After pregnancy is confirmed, the woman should have a physical examination, preferably between 6 and 8 weeks of pregnancy. At this time, the length of the pregnancy can be estimated and the date of delivery can be predicted as accurately as possible. Doctors ask about disorders the woman has and has had, drugs she taken, and details about previous pregnancies, including problems that occurred such as diabetes, miscarriages, and birth defects.
The first physical examination during pregnancy is very thorough. It includes the following:
- Measurement of weight, height, and blood pressure
- Examination of the ankles for swelling
- Pelvic examination: During this examination, the doctor notes the size and position of the uterus.
- Blood tests: A sample of blood is taken and analyzed. Analysis includes a complete blood cell count, tests for infectious diseases (such as syphilis, hepatitis, and human immunodeficiency virus [HIV]), and tests for evidence of immunity to rubella and chickenpox (varicella). Blood type, including Rh factor status (positive or negative), is determined.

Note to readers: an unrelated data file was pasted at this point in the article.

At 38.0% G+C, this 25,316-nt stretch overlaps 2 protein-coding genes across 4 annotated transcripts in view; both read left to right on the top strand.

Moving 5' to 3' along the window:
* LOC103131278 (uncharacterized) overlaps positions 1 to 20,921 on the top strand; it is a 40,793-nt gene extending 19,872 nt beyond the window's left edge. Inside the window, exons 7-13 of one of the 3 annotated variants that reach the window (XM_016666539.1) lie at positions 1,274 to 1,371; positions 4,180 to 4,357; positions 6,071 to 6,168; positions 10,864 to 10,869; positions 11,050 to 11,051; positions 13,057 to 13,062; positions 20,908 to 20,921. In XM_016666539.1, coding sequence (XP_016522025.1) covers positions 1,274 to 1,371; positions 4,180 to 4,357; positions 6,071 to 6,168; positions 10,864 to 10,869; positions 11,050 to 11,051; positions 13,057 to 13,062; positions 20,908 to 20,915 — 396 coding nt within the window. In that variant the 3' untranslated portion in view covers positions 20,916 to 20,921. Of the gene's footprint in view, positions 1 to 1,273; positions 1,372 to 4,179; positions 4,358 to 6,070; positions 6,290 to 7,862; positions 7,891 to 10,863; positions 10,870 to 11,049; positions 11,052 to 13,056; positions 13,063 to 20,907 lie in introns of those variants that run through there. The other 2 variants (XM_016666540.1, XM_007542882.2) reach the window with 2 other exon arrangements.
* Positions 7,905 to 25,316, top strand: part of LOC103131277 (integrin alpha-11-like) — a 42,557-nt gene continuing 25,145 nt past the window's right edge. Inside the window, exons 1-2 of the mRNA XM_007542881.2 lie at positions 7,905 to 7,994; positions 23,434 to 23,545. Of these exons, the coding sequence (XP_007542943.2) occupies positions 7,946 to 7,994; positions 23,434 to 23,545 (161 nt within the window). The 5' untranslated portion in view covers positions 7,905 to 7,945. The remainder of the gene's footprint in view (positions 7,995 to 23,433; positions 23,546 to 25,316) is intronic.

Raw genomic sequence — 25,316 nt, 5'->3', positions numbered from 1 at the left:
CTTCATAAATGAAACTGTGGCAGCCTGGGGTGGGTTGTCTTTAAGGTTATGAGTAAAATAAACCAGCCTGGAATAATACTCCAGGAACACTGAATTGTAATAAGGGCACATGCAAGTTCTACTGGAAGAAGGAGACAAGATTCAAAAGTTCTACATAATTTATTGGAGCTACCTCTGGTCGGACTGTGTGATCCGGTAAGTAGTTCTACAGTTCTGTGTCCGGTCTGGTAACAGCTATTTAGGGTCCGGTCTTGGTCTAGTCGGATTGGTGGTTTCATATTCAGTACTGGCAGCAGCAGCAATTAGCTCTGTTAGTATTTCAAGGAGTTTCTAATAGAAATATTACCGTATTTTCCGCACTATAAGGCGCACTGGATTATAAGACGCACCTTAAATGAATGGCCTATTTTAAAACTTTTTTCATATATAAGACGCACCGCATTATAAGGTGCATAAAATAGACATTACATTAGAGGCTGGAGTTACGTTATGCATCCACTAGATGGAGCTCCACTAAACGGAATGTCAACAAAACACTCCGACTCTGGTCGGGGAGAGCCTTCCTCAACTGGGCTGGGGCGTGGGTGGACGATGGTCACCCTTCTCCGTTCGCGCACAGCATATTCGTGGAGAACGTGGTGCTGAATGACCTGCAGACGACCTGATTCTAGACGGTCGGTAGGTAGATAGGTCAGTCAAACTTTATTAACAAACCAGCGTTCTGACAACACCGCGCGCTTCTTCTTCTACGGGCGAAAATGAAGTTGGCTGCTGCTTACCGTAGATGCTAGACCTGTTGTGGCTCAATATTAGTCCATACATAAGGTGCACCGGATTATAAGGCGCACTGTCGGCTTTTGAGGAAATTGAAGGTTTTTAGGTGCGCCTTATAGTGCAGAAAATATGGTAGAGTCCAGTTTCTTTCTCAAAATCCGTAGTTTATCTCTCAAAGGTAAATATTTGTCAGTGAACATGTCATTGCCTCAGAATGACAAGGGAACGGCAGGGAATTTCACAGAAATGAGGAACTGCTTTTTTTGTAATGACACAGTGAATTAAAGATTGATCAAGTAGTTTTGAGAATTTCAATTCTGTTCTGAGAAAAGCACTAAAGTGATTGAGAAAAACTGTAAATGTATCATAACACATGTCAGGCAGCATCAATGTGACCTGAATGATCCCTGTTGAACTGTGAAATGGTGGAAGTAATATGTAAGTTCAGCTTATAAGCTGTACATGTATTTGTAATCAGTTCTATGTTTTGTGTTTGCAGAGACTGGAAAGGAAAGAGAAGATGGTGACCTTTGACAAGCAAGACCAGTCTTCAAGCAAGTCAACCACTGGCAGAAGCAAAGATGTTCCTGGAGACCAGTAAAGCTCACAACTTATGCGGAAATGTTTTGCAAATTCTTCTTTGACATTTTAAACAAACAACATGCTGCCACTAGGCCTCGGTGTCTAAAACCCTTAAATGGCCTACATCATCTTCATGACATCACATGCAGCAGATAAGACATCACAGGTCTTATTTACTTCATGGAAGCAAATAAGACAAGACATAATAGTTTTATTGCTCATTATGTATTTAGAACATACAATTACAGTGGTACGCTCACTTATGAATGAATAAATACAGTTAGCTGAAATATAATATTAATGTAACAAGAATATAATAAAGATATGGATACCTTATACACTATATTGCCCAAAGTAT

- Urine tests: A sample of urine is taken, cultured, and analyzed.
- Papanicolaou (Pap) test or a variation of it: Samples of tissue from the cervix are taken to check for cancer of the cervix.
- Test for sexually transmitted diseases: Immediately after the Pap test, another sample of tissue from the cervix is taken to test for sexually transmitted diseases, such as gonorrhea and chlamydial infection.
After the first examination, a pregnant woman should see her doctor as follows:
- Every 4 weeks until 28 weeks of pregnancy
- Then every 2 weeks until 36 weeks
- Then once a week until delivery